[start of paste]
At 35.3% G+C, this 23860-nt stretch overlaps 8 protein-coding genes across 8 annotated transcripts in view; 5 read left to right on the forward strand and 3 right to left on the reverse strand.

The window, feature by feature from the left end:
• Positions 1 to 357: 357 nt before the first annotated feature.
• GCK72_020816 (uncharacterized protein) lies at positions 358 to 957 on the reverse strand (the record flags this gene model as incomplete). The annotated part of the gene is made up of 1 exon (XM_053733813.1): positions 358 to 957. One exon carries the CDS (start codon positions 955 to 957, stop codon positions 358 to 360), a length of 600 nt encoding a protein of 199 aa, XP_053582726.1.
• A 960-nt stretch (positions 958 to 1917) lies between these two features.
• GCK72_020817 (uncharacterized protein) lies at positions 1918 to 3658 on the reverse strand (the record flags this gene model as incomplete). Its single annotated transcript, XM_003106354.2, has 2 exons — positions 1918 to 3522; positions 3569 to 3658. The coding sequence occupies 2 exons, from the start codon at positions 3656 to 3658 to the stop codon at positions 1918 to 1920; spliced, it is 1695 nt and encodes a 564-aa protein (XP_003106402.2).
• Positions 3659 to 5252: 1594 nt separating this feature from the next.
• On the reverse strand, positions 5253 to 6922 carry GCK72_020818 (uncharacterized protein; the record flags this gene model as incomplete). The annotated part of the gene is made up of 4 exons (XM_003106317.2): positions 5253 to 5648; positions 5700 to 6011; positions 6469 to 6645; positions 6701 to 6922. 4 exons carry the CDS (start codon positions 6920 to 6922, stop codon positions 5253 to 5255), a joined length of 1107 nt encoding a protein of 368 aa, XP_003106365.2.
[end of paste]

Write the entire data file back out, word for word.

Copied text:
At 35.3% G+C, this 23860-nt stretch overlaps 8 protein-coding genes across 8 annotated transcripts in view; 5 read left to right on the forward strand and 3 right to left on the reverse strand.

The window, feature by feature from the left end:
• Positions 1 to 357: 357 nt before the first annotated feature.
• GCK72_020816 (uncharacterized protein) lies at positions 358 to 957 on the reverse strand (the record flags this gene model as incomplete). The annotated part of the gene is made up of 1 exon (XM_053733813.1): positions 358 to 957. One exon carries the CDS (start codon positions 955 to 957, stop codon positions 358 to 360), a length of 600 nt encoding a protein of 199 aa, XP_053582726.1.
• A 960-nt stretch (positions 958 to 1917) lies between these two features.
• GCK72_020817 (uncharacterized protein) lies at positions 1918 to 3658 on the reverse strand (the record flags this gene model as incomplete). Its single annotated transcript, XM_003106354.2, has 2 exons — positions 1918 to 3522; positions 3569 to 3658. The coding sequence occupies 2 exons, from the start codon at positions 3656 to 3658 to the stop codon at positions 1918 to 1920; spliced, it is 1695 nt and encodes a 564-aa protein (XP_003106402.2).
• Positions 3659 to 5252: 1594 nt separating this feature from the next.
• On the reverse strand, positions 5253 to 6922 carry GCK72_020818 (uncharacterized protein; the record flags this gene model as incomplete). The annotated part of the gene is made up of 4 exons (XM_003106317.2): positions 5253 to 5648; positions 5700 to 6011; positions 6469 to 6645; positions 6701 to 6922. 4 exons carry the CDS (start codon positions 6920 to 6922, stop codon positions 5253 to 5255), a joined length of 1107 nt encoding a protein of 368 aa, XP_003106365.2.